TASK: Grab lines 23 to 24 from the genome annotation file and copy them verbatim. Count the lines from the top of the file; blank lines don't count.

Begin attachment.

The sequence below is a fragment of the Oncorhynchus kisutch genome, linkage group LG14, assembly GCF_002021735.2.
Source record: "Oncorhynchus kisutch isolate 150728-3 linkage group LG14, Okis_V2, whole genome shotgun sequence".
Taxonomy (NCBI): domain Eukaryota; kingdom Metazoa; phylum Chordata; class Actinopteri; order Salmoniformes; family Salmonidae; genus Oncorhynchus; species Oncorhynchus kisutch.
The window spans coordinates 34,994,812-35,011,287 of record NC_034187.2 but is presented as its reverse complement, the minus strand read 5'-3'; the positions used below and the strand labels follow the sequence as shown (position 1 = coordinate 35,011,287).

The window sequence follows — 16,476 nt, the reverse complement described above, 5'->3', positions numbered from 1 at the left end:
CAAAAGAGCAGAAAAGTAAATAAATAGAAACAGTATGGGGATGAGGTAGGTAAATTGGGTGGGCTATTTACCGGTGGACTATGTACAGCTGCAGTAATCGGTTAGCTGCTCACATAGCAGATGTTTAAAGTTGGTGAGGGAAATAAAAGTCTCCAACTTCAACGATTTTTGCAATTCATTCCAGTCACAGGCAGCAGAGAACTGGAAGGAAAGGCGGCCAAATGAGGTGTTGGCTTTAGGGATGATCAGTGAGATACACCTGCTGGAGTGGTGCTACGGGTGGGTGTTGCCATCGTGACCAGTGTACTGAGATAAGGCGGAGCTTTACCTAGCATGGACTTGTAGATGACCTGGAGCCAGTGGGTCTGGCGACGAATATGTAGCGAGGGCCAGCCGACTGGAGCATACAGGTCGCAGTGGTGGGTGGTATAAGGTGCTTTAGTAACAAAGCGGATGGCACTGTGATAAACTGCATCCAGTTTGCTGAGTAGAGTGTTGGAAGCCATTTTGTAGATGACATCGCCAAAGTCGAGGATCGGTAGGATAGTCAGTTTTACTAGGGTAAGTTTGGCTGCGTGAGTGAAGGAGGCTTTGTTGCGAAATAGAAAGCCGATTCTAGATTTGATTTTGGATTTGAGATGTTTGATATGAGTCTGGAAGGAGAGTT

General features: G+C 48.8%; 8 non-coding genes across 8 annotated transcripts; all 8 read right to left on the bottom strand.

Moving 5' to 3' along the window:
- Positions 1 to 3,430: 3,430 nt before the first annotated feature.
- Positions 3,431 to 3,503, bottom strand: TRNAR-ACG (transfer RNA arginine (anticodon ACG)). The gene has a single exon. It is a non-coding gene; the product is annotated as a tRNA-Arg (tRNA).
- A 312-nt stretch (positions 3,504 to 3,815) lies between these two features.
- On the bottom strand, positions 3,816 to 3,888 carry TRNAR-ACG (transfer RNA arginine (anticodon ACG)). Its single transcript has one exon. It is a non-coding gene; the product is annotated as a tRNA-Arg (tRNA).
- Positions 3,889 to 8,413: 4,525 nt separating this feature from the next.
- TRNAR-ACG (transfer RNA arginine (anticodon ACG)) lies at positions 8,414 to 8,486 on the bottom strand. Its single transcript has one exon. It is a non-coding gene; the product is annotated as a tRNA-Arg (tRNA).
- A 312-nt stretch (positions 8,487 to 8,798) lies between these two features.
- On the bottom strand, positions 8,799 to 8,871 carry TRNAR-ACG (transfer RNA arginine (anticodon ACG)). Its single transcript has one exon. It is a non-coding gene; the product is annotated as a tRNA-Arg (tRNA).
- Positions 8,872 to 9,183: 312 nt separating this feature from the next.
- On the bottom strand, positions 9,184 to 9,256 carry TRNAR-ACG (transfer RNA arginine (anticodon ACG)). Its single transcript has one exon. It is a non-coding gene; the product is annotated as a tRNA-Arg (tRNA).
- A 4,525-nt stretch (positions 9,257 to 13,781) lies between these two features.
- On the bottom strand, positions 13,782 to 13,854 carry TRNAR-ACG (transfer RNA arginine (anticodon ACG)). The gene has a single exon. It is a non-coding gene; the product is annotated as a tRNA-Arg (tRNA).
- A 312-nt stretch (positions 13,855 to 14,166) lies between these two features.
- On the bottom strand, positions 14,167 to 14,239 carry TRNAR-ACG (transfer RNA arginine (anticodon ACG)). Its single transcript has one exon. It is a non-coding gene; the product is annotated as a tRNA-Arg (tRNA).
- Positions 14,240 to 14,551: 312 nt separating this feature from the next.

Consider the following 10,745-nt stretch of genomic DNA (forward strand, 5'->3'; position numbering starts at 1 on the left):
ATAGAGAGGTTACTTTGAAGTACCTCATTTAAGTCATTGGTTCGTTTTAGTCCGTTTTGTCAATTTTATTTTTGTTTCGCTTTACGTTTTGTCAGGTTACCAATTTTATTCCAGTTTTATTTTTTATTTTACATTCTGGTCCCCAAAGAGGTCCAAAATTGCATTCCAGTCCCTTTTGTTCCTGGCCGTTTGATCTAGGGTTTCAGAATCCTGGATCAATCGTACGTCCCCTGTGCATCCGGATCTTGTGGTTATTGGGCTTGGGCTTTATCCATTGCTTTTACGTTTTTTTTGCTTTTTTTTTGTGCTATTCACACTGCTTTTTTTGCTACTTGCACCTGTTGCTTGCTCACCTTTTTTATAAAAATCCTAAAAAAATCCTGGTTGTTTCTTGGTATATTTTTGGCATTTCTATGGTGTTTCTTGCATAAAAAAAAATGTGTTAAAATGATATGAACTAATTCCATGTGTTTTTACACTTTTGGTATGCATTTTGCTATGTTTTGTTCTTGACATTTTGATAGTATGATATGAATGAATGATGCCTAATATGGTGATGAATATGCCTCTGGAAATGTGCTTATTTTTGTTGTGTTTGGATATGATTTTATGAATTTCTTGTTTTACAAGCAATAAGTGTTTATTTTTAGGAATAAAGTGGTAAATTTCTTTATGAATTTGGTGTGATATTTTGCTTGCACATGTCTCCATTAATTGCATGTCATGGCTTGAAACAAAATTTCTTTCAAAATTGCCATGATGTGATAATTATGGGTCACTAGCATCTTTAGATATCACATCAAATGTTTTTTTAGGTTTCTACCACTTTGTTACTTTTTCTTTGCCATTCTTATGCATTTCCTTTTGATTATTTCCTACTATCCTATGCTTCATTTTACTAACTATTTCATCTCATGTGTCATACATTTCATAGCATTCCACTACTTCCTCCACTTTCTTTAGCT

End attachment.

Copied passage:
- Positions 14,240 to 14,551: 312 nt separating this feature from the next.

Consider the following 10,745-nt stretch of genomic DNA (forward strand, 5'->3'; position numbering starts at 1 on the left):